The American dream is now in Denmark
A conversation with Danish businessman Djaffar Shalchi about why he wants to make rich people like himself pay more in taxes
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Djaffar Shalchi is a very rich man. Like many in his class, he “gives back.” But in one important way he differs from many philanthropists. He believes that philanthropy is no substitute for taxation and a properly functioning, welfare-providing government.
I recently talked with the Danish construction entrepreneur and founder of Human Act about becoming a traitor to his class.
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“Wealth is like manure”: a conversation with Djaffar Shalchi
ANAND: You recently started an organization called Millionaires for Humanity. This raises the question: Do you think most millionaires and billionaires are currently for humanity?
DJAFFAR: If we millionaires are going to be “for humanity,” we have got to go beyond philanthropy and recognize that we need to be taxed. No matter how generous and smart we think we are in our private giving, unless we shift from trying to minimize our taxes to advocating to be taxed more, we are not living up to being “for humanity.” Are most millionaires there yet? No. I do feel a shift is starting, though. Please keep encouraging us — and keep pressuring us, too.
ANAND: You have an interesting personal background that led you to this place of advocating for structural change as a very rich person. Tell us about your journey.
DJAFFAR: I am one of those who gets highlighted by the media as a “self-made man.” I am told that I fit the storyline: I am an immigrant son of a single mother from Iran; while my mum cleaned in hotels, I studied hard, worked hard, and became a successful entrepreneur. I rose to be a multimillionaire — the American dream, except in Denmark!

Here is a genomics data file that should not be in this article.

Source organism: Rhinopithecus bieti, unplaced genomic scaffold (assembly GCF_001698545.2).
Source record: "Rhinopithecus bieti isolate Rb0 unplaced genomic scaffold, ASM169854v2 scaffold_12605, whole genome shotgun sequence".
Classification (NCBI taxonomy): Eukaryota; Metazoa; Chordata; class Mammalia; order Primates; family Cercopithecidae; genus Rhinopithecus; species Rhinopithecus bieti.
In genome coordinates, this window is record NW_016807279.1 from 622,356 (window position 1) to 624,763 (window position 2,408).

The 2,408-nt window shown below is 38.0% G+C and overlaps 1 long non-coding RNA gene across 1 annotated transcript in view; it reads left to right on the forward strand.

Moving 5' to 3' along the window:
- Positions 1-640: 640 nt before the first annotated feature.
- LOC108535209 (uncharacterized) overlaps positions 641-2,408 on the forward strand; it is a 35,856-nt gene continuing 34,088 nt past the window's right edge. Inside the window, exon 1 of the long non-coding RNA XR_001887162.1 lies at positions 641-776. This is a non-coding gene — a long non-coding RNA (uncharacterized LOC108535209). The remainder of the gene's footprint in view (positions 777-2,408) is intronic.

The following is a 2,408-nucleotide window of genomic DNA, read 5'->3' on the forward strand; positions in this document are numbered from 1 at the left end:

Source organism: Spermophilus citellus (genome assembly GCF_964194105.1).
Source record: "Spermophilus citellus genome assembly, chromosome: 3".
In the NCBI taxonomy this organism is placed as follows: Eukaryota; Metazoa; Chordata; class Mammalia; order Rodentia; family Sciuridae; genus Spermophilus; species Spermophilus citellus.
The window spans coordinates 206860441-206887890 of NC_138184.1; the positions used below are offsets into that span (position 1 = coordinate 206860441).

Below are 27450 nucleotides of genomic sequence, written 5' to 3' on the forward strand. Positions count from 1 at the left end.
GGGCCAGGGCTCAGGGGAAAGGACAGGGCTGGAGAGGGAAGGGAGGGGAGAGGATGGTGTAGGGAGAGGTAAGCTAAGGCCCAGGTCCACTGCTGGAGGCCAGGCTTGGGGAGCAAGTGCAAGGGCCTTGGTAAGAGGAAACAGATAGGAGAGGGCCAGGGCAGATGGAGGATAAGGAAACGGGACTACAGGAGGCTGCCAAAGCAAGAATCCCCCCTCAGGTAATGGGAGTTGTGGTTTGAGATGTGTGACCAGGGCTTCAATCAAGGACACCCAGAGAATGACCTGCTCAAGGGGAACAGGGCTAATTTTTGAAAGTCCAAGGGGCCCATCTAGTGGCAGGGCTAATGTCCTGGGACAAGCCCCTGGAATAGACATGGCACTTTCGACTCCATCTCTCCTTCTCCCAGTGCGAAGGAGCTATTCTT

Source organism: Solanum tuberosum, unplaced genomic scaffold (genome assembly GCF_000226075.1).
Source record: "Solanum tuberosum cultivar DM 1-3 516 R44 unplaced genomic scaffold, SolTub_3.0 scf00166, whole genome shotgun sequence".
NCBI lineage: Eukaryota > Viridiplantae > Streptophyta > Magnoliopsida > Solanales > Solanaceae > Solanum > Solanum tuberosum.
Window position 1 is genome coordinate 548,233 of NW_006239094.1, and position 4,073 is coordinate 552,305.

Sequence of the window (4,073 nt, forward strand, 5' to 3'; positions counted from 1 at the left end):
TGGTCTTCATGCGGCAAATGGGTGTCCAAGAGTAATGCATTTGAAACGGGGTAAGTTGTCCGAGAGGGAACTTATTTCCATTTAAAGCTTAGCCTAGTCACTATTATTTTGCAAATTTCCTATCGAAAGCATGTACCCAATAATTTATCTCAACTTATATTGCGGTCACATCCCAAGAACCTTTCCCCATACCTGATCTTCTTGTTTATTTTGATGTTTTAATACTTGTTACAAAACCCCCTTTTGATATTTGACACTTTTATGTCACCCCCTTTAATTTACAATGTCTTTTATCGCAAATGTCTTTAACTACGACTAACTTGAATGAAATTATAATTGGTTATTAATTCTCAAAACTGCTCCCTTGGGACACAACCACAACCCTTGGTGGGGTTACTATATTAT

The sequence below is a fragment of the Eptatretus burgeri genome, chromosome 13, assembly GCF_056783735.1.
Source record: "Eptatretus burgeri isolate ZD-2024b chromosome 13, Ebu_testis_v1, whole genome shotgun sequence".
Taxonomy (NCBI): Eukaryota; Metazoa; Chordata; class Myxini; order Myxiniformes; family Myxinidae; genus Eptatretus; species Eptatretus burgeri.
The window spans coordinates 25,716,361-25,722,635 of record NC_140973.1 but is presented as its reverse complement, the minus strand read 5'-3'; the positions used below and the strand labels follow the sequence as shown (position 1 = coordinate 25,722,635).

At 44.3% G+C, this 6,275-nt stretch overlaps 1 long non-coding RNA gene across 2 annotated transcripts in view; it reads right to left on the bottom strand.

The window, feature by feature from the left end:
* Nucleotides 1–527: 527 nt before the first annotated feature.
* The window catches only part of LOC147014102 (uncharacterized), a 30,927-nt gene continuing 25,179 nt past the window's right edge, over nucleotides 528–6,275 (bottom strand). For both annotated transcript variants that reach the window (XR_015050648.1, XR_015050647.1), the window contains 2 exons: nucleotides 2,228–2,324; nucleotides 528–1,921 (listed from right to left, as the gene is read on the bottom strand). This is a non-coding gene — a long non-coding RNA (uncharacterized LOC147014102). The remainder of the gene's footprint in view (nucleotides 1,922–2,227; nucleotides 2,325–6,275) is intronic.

It has always been evident to me, however, that I have not risen all by my own efforts: that I am not a “self-made man,” that the welfare state made me. Without the creche care and schooling and health care I received, I could not have flourished. And without Denmark’s strong public services, neither could my business.
ANAND: What was your epiphany, if any, in realizing that very rich people like yourself need to be reined in rather than asked to give back?
DJAFFAR: I knew it as a working-class immigrant child. Later, when I became rich and got involved in philanthropy across the world, I witnessed that while philanthropy can help ameliorate tough times for some people, it is only in collective action through government policy that we can we achieve a fair society and shared prosperity. All the data bear out what I witnessed. The way I put it to my fellow rich people is this: there is a title that is more noble and consequential than “Generous Philanthropist,” and that title is “Happy Taxpayer.”
ANAND: Since you’re speaking as a rich guy on these topics, give us a sense of how rich we’re talking about, without disclosing any of your account numbers or PINs.
DJAFFAR: I made many millions of dollars, and I made them relatively young. I have three places I call home. I never worry about money. DM for my PIN.
ANAND: What are the most significant structural changes that you think are necessary to attack wealth and income inequality worldwide and in certain countries in particular?
DJAFFAR: We need a wealth tax everywhere. We need quality free health and education for everyone, everywhere. We need a green new deal everywhere. There’s no country where this is impossible, and no country where this is not necessary.
ANAND: There has been a lot of recent discussion of a wealth tax in America, but even the most ambitious of the serious proposals, by Senators Bernie Sanders and Elizabeth Warren, are quite far from being “erosive” wealth taxes. In other words, even at a top rate of 8 or 10 percent, most billionaires’ fortunes would grow rather than shrink each year under their plans. Do you think we need to go further and have an erosive wealth tax?